The anthology’s closing tale is much what you’d expect from a Karan Johar ghost story. Two rich and very attractive people, Ira (Mrunal Thakur) and Dhruv (Avinash Tiwary), agree to marry. When Dhruv interrupts their honeymoon lovemaking to say “good night” to his grandmother — who’s been dead for twenty years — Ira wonders what kind of mental illness afflicts her new husband. But maybe she’s the one who can’t see the ghost right in front of her.

Johar’s story is a light, fun respite after the two heavy shorts that came before it. Dhruv’s family mansion is gorgeous. There’s also a minor theme about faith that gives the story some dimension.

Other than Kashyap’s dense narrative, the stories all suit the short film format. They say what they need to say and end before they run out of steam. There are so many ideas in Kashyap’s story that he might have been able to better organize them in a feature-length film. Overall, Ghost Stories is an interesting collection that creates chilling scenarios without relying on jump scares. Just be ready for some blood and guts.

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Movie Review: Kapoor & Sons (2016)

Kapoor&Sons4 Stars (out of 4)

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Buy the soundtrack at Amazon or iTunes

Kapoor & Sons packs enough of an emotional wallop to leave one reeling. It’s going to be tough to beat when the Best of 2016 rankings come out.

The Kapoor family — father Harsh (Rajat Kapoor), mother Sunita (Ratna Pathak), elder son Rahul (Fawad Khan), and younger son Arjun (Sidharth Malhotra) — reunite at the bedside of ailing patriarch Amarjeet (Rishi Kapoor) when he suffers a heart attack just before his 90th birthday. The birthday provides a reason for the boys to linger for a few days in their childhood home.

All of the undercurrents of tension between the family members surface as soon as the boys come home. Harsh and Sunita are shorter with one another than they used to be, though they fall back into old patterns with their sons. Rahul is the golden boy, his room a shrine to his accomplished youth. Perpetual screw-up Arjun finds his bedroom re-purposed as his mom’s closet, overrun with purses and exercise equipment.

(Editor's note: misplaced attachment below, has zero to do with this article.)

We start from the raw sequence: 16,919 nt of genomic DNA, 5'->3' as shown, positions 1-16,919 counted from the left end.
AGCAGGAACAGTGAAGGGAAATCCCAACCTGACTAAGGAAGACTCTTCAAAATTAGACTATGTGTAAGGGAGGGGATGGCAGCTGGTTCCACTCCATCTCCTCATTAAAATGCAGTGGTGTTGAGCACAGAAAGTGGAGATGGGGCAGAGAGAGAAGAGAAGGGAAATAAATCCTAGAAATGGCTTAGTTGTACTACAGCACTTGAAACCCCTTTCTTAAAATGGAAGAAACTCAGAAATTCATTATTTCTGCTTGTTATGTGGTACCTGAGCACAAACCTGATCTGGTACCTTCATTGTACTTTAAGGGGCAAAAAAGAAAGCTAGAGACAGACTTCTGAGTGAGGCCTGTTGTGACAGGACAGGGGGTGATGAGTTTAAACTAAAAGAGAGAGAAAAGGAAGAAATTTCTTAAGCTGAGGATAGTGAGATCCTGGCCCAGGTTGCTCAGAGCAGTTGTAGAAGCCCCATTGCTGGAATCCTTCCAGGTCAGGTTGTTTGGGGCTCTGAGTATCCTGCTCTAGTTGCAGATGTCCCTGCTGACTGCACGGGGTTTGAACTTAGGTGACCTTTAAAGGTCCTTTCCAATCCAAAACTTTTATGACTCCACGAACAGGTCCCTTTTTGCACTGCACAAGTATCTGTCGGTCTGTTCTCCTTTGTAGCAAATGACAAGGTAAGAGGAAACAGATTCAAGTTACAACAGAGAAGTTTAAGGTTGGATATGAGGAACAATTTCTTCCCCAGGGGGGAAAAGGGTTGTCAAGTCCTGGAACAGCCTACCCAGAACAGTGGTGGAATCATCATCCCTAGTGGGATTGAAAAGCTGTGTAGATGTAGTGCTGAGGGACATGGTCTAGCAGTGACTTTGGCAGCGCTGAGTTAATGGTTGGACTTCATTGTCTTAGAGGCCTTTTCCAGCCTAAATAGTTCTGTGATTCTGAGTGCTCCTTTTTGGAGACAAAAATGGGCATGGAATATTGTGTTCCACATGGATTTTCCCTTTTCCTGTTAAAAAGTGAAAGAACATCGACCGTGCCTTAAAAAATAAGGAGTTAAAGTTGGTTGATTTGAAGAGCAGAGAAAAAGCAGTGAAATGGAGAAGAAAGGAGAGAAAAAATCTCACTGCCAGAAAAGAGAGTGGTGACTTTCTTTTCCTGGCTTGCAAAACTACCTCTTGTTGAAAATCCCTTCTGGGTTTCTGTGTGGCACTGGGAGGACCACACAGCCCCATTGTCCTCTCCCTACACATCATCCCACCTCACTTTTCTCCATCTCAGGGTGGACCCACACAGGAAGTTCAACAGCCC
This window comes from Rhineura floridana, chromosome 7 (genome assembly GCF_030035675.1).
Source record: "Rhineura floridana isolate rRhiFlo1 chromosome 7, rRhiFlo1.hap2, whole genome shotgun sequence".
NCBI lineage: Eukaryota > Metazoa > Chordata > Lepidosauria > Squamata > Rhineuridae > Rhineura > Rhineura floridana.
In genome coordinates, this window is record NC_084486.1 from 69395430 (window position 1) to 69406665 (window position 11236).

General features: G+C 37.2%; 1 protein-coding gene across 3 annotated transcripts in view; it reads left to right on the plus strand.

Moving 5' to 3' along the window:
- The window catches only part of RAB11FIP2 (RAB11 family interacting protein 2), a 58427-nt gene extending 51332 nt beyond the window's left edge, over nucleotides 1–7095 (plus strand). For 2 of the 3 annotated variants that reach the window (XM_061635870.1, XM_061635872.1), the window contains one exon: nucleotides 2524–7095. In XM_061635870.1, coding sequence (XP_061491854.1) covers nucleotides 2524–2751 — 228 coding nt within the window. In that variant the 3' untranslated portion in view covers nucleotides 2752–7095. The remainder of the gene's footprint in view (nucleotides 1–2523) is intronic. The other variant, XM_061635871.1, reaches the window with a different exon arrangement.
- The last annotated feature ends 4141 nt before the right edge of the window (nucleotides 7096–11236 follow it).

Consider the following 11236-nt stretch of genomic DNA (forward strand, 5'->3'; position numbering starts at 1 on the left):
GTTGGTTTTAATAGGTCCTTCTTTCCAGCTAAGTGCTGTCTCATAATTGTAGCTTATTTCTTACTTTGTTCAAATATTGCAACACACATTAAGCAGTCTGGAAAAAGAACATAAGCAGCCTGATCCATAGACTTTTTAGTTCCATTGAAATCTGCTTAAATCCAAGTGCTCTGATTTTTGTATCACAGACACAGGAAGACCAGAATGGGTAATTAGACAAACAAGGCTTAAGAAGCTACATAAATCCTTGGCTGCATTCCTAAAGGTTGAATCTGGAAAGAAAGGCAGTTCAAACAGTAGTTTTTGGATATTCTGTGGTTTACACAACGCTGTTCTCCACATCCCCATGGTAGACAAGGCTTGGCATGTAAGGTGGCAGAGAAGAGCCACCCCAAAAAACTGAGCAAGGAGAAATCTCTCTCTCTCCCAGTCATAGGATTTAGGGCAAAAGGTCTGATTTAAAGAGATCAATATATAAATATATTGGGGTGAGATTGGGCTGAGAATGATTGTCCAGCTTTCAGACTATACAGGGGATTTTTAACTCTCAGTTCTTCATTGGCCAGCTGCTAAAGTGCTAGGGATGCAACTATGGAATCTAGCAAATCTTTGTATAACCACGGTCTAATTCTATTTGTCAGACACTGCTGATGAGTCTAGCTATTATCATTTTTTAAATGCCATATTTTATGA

There’s trouble between the boys, too. Rahul waits for his brother to grow up, while Arjun harbors resentment toward Rahul, not just for his exalted status but by a suspicion that it may have come at Arjun’s expense. None of these concerns are addressed openly, leaving wounds to fester.

Two people make the trip home worthwhile. First, Grandpa Amarjeet, whose abundant love for his grandsons only grows when they teach him how to watch pornography on his iPad. Second, Tia (Alia Bhatt): a fun-loving neighbor who meets the boys separately and charms them both.

Kapoor & Sons is beautifully balanced, with funny moments juxtaposed against serious revelations. Writer-director Shakun Batra and co-writer Ayesha Devitre Dhillon set the perfect tempo, allowing subplots and relationships to develop at a pace that never feels rushed.

Behind all of the action is a beautiful, evocative score by Sameer Uddin. Of all the film’s wonderful qualities, the score may be the very best.

The acting in Kapoor & Sons is top-notch, the whole cast striking the right tone under Batra’s direction. Ratna Pathak and Rajat Kapoor are so strong as a couple whose marriage suffers after their kids have grown up and moved out. It’s wonderful to watch Alia Bhatt and Sidharth Malhotra grow as young actors.

Fawad Khan is hypnotic. His acting is graceful and grounded and stands out even when compared to the film’s other great performances.

Rishi Kapoor is terrific as well, equal parts funny and moving as an old man who just wants his family to be happy again. His makeup and prosthetics (designed by Greg Cannom) age the 63-year-old Kapoor effectively, without being distracting.

Two supporting performances of note belong to Sukant Goel as Arjun’s pal Wasim and Fahim Shaikh as Wasim’s bodybuilding brother, Boobly, who steals every scene he’s in.

Batra’s directorial debut Ek Main Aur Ekk Tu showed a ton of promise, though it was marred by a frustrating ending. Those frustrations are nowhere to be found in Kapoor & Sons, a mature, satisfying film. Well done.